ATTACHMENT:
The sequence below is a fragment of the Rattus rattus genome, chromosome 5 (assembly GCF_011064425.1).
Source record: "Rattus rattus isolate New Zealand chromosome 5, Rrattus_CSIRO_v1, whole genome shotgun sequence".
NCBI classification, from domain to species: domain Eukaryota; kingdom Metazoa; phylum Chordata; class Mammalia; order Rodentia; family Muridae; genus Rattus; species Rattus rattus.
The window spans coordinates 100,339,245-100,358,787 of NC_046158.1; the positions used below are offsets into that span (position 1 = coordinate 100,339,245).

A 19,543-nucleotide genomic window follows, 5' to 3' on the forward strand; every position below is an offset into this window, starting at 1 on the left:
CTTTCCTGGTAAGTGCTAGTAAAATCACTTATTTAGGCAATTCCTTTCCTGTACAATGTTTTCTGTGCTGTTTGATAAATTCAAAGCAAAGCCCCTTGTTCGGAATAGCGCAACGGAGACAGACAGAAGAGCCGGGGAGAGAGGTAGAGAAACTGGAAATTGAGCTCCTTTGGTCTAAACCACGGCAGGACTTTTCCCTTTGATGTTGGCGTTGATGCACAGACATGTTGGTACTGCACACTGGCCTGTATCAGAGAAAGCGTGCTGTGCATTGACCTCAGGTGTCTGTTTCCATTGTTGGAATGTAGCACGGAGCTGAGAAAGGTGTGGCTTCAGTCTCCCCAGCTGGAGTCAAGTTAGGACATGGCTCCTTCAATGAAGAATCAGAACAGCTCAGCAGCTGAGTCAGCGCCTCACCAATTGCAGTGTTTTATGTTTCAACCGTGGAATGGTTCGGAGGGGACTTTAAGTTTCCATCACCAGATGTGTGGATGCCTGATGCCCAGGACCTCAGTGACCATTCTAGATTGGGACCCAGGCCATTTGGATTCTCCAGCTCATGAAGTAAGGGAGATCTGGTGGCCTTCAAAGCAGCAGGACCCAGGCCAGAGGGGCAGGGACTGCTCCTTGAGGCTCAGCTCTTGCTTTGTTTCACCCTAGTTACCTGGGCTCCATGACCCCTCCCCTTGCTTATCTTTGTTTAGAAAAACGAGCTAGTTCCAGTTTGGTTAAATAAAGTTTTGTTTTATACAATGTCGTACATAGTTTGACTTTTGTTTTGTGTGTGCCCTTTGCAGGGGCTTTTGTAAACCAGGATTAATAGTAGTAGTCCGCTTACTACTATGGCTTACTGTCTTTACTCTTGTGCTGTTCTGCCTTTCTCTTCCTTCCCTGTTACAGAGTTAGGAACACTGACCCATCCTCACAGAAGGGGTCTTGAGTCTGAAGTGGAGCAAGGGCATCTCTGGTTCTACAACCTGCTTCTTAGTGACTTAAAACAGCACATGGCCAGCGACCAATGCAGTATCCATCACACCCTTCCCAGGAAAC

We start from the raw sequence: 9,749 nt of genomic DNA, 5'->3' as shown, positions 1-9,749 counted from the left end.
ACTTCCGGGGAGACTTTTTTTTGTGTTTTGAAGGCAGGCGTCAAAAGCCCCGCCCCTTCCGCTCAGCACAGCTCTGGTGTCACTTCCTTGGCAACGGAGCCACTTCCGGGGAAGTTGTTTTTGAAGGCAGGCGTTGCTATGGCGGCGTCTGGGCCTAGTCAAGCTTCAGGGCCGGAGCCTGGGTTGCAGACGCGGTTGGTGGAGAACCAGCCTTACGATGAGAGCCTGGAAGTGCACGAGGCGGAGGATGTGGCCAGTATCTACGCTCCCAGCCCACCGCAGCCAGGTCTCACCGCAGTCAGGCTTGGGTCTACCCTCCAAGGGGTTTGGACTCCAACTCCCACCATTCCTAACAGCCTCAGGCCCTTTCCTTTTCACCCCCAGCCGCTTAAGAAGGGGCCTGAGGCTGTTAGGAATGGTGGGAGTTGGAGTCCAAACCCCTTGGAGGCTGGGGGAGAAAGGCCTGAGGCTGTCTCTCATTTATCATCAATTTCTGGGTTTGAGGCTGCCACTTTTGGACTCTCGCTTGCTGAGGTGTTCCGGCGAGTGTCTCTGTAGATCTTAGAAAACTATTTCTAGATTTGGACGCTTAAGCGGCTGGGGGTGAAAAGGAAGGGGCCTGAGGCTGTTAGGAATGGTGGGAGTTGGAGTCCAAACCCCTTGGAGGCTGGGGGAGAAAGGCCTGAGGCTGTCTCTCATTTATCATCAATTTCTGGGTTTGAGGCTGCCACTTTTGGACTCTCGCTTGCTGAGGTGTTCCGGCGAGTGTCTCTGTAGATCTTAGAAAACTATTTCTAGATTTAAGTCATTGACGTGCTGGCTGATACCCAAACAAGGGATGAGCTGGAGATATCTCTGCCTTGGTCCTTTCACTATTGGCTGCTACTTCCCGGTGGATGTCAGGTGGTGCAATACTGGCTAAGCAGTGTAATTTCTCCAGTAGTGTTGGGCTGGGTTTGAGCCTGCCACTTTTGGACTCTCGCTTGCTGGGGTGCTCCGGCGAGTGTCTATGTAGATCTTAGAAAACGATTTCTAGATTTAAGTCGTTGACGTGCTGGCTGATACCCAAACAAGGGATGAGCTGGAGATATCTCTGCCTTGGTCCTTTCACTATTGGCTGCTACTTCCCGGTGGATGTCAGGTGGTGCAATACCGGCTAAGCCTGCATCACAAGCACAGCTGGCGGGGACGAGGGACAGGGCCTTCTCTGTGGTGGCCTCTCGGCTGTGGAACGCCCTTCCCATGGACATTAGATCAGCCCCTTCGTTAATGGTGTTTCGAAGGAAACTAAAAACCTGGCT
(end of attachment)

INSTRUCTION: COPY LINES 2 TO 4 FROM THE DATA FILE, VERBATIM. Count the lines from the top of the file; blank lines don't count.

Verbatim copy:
Source record: "Rattus rattus isolate New Zealand chromosome 5, Rrattus_CSIRO_v1, whole genome shotgun sequence".
NCBI classification, from domain to species: domain Eukaryota; kingdom Metazoa; phylum Chordata; class Mammalia; order Rodentia; family Muridae; genus Rattus; species Rattus rattus.
The window spans coordinates 100,339,245-100,358,787 of NC_046158.1; the positions used below are offsets into that span (position 1 = coordinate 100,339,245).